“I started gaining weight when I was 11. I have a history of being constantly body shamed for however short and fat I looked. I constantly found myself going on fad diets, trying to half-wear my bra to let my breasts look smaller or tying a scarf over my bra to flatten my chests. I gave up on those only when I developed extreme sort of scars on my breasts. All of this translated to body image issues, stress and low self-esteem. I started developing symptoms of PCOS very early on but because menstruation was already a taboo around the place where I was growing up – I chose to not bring that up. I was diagnosed with PCOS only when I entered college. The first doctor I went to warned me of only one consequence of PCOS – infertility. The second doctor I tried asked me to lose weight to fight PCOS. The third doctor I consulted asked me to work out twice a day in addition to other physical activities. The fourth doctor put me under medication that wouldn’t stop me from crying for about a month. There is so much emphasis being given to my body being able to reproduce and also to lose weight that even the consequences that doctors warn of reflect the patriarchal gaze. This is one of the major reasons why diagnosis of PCOS often happens very late.”
Women suffering from PCOS also, in almost all cases have varying degrees of anxiety and depression. It is a chronic illness which affects all aspects of one’s life. Constantly being mocked about one’s weight, the lack of support and awareness around this, being blamed for bringing PCOS upon oneself all add to the stress and low-self esteem issues. They are also termed ‘lazy’ or ‘irresponsible’ for not being able to follow a diet/exercise routine to reduce the adverse effects of hormonal imbalances that come along with PCOS. Menstruation, already being a taboo in our society, prevents a lot of young women from finding support within family for the same unless it concerns fertility issues.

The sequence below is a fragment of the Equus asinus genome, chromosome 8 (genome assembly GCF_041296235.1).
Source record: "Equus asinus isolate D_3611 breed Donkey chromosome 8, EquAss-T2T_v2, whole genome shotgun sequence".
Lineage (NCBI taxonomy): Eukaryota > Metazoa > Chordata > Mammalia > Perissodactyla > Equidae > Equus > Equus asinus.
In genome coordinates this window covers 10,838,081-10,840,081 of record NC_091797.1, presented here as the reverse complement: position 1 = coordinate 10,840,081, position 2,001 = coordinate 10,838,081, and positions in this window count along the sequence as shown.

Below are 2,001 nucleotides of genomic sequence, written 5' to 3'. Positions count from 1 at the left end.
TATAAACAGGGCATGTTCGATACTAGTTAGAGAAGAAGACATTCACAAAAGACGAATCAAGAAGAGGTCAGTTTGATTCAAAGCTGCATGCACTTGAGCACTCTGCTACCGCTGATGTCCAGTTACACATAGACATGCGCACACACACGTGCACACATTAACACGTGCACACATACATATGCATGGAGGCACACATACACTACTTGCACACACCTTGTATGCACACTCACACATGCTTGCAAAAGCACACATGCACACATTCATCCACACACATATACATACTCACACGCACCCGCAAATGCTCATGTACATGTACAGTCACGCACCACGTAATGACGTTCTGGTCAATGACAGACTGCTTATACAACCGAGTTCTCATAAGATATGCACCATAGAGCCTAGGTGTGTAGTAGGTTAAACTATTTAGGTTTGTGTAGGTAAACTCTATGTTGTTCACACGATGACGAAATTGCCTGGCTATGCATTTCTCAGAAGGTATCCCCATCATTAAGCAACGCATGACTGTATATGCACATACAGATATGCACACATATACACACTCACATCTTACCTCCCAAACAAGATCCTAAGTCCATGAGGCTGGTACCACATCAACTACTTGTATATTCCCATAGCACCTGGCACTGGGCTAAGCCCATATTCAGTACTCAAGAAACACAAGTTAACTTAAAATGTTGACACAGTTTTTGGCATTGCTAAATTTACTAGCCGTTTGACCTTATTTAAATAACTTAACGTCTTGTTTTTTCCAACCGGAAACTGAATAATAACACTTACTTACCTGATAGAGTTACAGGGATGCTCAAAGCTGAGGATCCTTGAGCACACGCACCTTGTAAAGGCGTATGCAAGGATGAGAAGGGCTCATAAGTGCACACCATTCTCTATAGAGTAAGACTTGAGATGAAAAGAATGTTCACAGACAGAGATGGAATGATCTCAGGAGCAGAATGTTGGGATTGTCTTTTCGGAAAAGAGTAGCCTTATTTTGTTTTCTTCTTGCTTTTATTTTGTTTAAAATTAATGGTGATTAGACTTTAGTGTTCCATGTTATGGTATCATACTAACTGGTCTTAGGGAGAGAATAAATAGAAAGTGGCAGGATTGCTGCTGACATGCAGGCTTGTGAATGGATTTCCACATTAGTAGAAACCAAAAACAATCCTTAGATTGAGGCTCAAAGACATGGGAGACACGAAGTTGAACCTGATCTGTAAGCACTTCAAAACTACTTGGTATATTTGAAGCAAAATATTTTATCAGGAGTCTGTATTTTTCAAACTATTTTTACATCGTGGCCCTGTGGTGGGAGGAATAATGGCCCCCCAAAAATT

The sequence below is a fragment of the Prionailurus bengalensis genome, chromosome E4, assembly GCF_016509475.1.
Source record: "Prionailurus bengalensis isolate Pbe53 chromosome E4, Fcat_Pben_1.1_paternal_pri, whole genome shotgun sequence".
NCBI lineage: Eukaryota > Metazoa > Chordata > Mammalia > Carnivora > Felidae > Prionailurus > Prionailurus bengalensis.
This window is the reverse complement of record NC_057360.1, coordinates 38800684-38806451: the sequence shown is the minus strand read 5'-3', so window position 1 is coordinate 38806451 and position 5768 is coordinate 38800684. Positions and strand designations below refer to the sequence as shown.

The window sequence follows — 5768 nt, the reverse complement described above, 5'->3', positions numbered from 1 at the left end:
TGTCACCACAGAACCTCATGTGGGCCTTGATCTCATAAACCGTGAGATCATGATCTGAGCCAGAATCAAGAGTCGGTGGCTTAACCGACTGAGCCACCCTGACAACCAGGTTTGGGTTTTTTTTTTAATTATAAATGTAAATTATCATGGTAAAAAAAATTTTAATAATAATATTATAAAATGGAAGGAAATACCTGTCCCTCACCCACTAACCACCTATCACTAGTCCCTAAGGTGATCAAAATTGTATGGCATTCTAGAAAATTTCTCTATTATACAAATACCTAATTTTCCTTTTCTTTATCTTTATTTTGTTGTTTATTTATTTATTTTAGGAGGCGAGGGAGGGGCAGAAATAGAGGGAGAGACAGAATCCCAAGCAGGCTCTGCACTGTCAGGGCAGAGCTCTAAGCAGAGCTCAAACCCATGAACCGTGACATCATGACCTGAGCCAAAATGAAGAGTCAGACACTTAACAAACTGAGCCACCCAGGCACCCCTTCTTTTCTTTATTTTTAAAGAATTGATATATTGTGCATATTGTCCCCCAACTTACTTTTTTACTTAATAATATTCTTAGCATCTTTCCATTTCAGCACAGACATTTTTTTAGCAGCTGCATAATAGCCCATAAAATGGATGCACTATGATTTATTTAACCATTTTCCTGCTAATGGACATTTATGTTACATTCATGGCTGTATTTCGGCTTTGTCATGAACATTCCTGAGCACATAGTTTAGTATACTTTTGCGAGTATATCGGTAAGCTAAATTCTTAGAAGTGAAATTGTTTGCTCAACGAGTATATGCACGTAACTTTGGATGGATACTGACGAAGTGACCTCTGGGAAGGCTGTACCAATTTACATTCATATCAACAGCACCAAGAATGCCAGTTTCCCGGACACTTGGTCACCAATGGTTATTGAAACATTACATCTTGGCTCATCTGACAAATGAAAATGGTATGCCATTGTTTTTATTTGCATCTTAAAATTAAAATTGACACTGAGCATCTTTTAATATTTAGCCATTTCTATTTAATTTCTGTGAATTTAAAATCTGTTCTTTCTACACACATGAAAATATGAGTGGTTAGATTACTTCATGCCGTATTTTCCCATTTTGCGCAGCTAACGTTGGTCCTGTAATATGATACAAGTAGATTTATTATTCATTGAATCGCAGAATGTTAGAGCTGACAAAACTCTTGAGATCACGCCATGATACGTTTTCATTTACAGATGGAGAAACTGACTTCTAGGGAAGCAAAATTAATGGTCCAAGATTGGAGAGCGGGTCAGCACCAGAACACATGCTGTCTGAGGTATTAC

Ashmita, who has been experiencing symptoms of PCOS since she was 11 says, “I can’t share the pain or the mood swings I deal with in my family because no one wants to talk about periods. I started my treatment of PCOS because my family took me to a doctor to get my acne marks treated (for better marriage prospects in the future) and then the doctor told them that to cure the marks permanently I would have to go through PCOS treatment. She also believes that the treatment is necessary so that I can get pregnant easily.”